coming ready or not, we seek him here, we seek him there

All the preceding classes that got the upper hand sought to fortify their already acquired status by subjecting society at large to their conditions of appropriation.
and you can’t exactly fortify something that is nothing – nought plus nought still equals nowt

The proletarians cannot become masters of the productive forces of society, except by abolishing their own previous mode of appropriation
which be the doffing of the cap, and mucking of the hands

and thereby also every other previous mode of appropriation
that’ll be the thieving and gambling, womanising and fighting, at least that’s what the tabloids say
They have nothing of their own to secure and to fortify
for you may be prisoners, but there is no dilemma

their mission is to destroy all previous securities for, and insurances of, individual property
and don’t be giving us any of your French, La propriété, c’est le vol! – Karl thinks it’s self-refuting

All previous historical movements were movements of minorities, or in the interest of minorities
shall we ask the Diggers & Levellers, ask Gandhi and the 400 million Indians in 1947, ask Nelson Mandela, ask the Suffragettes, ask ourselves, is that not now in our past?

The proletarian movement is the self-conscious, independent movement of the immense majority, in the interest of the immense majority.
Now you’re sucking diesel. Yes, let’s give it to the Rees Moggs and all those weasels.

Though not in substance, yet in form, the struggle of the proletariat with the bourgeoisie is at first a national struggle.
If you ’bout this revolution, please stand up/ We ain’t got no one to trust/ Time is running up, feel the burn in my gut/ And if you got the guts, scream, “Fuck Donald Trump” (JB$$)

THE GIFT SHOP

You can buy Precarious directly from me for £8 (incl P&P UK only), or £10 (incl P&P worldwide).

You can buy The Combination from Culture Matters for £6 (plus £1.50 P&P) here.

OR OR OR OR OR

You can buy both directly from me for £12 (incl P&P – UK only), or £15 (incl P&P worldwide)

 

The Communist Manifesto: a poetic coupling by Peter Raynard

The following appeared on the brilliant Culture Matters site, edited by Mike Quille. The site is a great source and resource of working class and socialist culture.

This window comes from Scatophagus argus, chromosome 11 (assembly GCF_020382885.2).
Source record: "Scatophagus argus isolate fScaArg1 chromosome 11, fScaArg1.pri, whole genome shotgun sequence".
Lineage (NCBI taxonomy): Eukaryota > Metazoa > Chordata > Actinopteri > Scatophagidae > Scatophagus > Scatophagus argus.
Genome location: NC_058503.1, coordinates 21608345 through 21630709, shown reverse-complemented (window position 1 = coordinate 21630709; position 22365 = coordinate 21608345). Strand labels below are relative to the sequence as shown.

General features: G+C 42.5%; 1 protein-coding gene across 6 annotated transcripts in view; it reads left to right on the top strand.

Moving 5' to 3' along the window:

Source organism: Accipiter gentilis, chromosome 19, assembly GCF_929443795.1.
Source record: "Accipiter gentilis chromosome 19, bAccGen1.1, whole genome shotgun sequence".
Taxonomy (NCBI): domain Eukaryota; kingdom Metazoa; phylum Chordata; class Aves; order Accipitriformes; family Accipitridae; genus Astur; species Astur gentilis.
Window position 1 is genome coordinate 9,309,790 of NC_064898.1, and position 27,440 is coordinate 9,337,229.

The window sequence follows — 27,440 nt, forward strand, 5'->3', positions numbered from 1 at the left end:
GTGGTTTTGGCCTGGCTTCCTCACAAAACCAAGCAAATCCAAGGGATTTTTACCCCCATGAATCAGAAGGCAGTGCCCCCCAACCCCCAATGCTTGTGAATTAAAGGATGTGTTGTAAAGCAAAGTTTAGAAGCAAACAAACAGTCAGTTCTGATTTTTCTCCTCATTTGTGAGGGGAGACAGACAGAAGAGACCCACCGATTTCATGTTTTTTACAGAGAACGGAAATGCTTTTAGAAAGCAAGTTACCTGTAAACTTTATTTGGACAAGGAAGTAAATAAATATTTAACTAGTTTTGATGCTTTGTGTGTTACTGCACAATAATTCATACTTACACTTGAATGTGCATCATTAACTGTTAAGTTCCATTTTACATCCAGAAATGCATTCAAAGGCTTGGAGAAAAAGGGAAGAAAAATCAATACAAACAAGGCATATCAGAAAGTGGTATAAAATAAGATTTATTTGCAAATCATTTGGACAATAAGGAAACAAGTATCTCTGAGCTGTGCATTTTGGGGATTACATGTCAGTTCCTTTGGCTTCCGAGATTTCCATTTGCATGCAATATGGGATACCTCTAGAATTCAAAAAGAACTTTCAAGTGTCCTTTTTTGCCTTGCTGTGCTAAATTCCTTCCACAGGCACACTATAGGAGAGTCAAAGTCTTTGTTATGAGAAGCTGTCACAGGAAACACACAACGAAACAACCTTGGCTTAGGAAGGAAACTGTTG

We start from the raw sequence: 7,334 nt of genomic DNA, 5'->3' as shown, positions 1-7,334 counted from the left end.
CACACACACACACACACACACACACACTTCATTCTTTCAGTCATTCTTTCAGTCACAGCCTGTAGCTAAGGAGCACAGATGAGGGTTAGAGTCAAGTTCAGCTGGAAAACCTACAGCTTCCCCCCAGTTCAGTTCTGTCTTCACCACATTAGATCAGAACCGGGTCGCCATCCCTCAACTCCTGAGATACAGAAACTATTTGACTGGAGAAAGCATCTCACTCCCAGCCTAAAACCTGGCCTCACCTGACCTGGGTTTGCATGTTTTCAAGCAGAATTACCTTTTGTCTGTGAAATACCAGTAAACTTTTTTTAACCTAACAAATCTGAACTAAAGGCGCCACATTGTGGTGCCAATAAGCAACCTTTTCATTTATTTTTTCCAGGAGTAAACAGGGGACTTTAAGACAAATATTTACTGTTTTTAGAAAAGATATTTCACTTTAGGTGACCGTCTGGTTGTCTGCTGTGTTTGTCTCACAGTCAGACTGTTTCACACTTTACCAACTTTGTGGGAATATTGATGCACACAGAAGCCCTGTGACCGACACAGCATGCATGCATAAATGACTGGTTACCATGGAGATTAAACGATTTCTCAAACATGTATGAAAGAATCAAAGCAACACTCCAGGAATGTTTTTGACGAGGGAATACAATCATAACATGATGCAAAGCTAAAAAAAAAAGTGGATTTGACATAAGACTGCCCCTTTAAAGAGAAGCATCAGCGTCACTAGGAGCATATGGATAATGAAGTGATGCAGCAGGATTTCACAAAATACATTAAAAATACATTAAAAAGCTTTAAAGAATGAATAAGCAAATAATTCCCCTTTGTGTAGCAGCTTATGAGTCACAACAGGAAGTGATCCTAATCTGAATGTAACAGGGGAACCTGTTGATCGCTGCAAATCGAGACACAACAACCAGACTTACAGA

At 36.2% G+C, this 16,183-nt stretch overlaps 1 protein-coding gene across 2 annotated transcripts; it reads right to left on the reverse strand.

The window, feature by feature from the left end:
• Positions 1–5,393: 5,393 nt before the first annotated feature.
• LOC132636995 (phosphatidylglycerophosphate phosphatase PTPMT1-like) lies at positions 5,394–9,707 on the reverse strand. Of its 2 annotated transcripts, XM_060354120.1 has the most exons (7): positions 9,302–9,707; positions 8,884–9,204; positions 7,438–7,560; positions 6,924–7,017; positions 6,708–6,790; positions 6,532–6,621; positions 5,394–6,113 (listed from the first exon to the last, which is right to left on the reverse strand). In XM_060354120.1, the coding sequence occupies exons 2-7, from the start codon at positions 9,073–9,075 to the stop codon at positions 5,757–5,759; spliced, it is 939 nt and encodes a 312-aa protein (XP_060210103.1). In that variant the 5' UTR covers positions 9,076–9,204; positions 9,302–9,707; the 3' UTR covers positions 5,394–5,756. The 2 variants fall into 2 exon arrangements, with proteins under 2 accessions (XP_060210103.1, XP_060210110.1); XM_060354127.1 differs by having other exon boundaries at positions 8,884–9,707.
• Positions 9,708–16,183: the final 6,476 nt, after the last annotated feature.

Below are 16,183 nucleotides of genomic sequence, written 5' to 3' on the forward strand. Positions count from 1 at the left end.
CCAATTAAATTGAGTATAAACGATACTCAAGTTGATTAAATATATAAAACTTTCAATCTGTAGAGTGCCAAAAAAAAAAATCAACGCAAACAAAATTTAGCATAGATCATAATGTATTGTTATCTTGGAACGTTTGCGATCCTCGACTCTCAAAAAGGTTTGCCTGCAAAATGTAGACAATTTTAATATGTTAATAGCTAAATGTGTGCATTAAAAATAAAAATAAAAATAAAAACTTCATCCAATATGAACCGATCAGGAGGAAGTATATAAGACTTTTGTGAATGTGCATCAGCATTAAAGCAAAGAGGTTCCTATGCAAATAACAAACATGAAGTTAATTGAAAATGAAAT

A Poetic Coupling of the Communist Manifesto by Peter Raynard (with Karl Marx)

Counting in at around 12,000 words, can there be a more influential book with so relatively few words, than the Communist Manifesto? Today (21st February, 2018) is said to be the 170th anniversary of its publication. Written in a six-week rush, after the Communist League imposed a deadline on Marx, its take up has been phenomenal and its relevance remains today, if not more so.

Much is planned to mark the occasion, especially as it is also the 200th anniversary of Marx’s birth on May 5th. I have read the Manifesto a number of times over the years. However, as a poet, I hadn’t given it much thought in my writing until I was introduced to a poetic form ‘coupling’, devised by the poet Karen McCarthy Woolf. Coupling is a line by line poetic response (that includes rhyme, repetition, and assonance) to an existing text; it can be applied to any text but I think works very well with political writing, either as a way of making it relevant to today’s readers, or as a (satirical) polemic against it. In writing a poetic coupling of the Communist Manifesto I took the former approach but with a critical eye. The book will be published in May in time for the 200th anniversary. Below is my coupling of the infamous ‘preface’ of the book, as well as Marx’s ten ‘commandments’ of communism.

“In accordance with my state of mind at the time lyrical poetry was bound to be my first subject, at least the most pleasant and immediate one….Poetry however, could be and had to be only an accompaniment; I had to study law and above all felt the urge to wrestle with philosophy.” [Marx’s letter to his Father, November 1837]